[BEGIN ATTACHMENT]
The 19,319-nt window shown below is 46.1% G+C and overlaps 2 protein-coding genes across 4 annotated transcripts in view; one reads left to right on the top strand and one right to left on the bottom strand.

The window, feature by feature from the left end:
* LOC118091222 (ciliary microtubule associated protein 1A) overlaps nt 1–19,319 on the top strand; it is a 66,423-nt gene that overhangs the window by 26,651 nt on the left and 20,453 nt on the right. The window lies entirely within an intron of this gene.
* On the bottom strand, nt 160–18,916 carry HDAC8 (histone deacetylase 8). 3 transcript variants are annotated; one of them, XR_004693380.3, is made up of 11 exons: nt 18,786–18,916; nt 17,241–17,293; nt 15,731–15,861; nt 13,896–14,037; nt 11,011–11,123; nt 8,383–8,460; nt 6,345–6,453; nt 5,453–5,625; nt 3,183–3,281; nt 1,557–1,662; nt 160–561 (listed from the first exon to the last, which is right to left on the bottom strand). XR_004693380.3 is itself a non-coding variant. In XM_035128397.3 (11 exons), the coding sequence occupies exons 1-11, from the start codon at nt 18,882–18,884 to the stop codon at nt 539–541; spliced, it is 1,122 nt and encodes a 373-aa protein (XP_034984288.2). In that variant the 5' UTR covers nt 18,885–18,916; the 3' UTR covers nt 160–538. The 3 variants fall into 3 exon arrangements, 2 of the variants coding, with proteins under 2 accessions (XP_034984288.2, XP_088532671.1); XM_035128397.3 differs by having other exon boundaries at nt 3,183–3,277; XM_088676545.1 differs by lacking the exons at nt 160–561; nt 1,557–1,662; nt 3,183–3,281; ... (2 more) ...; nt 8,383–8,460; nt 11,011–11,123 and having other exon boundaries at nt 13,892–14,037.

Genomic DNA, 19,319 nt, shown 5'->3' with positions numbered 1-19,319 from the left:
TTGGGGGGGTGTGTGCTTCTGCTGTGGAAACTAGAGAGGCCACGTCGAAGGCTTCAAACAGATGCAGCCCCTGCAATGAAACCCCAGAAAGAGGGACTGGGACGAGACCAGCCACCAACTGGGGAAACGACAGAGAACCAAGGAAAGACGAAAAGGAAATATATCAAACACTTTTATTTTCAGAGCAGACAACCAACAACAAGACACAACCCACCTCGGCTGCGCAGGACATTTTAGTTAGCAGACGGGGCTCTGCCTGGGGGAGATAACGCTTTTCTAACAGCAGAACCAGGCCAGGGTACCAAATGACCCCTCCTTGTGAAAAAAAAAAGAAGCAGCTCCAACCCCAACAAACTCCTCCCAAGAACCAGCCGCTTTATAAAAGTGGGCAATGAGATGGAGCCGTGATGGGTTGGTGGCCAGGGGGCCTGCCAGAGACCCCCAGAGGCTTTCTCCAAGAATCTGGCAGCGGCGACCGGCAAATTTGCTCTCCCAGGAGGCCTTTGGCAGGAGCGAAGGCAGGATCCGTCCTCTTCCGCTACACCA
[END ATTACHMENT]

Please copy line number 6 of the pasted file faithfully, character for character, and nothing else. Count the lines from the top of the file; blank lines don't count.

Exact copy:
TTGGGGGGGTGTGTGCTTCTGCTGTGGAAACTAGAGAGGCCACGTCGAAGGCTTCAAACAGATGCAGCCCCTGCAATGAAACCCCAGAAAGAGGGACTGGGACGAGACCAGCCACCAACTGGGGAAACGACAGAGAACCAAGGAAAGACGAAAAGGAAATATATCAAACACTTTTATTTTCAGAGCAGACAACCAACAACAAGACACAACCCACCTCGGCTGCGCAGGACATTTTAGTTAGCAGACGGGGCTCTGCCTGGGGGAGATAACGCTTTTCTAACAGCAGAACCAGGCCAGGGTACCAAATGACCCCTCCTTGTGAAAAAAAAAAGAAGCAGCTCCAACCCCAACAAACTCCTCCCAAGAACCAGCCGCTTTATAAAAGTGGGCAATGAGATGGAGCCGTGATGGGTTGGTGGCCAGGGGGCCTGCCAGAGACCCCCAGAGGCTTTCTCCAAGAATCTGGCAGCGGCGACCGGCAAATTTGCTCTCCCAGGAGGCCTTTGGCAGGAGCGAAGGCAGGATCCGTCCTCTTCCGCTACACCA